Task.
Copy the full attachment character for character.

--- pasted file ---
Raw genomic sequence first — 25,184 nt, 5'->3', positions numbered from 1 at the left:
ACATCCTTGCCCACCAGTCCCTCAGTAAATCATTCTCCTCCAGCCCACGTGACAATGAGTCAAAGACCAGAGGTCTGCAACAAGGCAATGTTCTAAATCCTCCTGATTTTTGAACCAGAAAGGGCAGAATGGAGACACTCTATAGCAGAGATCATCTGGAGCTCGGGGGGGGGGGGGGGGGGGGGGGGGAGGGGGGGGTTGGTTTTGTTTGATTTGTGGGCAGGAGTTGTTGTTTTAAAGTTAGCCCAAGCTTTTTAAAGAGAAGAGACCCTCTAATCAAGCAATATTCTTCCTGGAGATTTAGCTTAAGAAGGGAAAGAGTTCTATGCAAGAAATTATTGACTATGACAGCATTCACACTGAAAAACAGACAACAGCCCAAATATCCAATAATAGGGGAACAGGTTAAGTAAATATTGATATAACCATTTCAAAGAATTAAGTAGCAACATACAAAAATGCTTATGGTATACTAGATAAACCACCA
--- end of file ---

Raw genomic sequence first — 25,184 nt, 5'->3', positions numbered from 1 at the left:
ACATCCTTGCCCACCAGTCCCTCAGTAAATCATTCTCCTCCAGCCCACGTGACAATGAGTCAAAGACCAGAGGTCTGCAACAAGGCAATGTTCTAAATCCTCCTGATTTTTGAACCAGAAAGGGCAGAATGGAGACACTCTATAGCAGAGATCATCTGGAGCTCGGGGGGGGGGGGGGGGGGGGGGGGGAGGGGGGGGTTGGTTTTGTTTGATTTGTGGGCAGGAGTTGTTGTTTTAAAGTTAGCCCAAGCTTTTTAAAGAGAAGAGACCCTCTAATCAAGCAATATTCTTCCTGGAGATTTAGCTTAAGAAGGGAAAGAGTTCTATGCAAGAAATTATTGACTATGACAGCATTCACACTGAAAAACAGACAACAGCCCAAATATCCAATAATAGGGGAACAGGTTAAGTAAATATTGATATAACCATTTCAAAGAATTAAGTAGCAACATACAAAAATGCTTATGGTATACTAGATAAACCACCA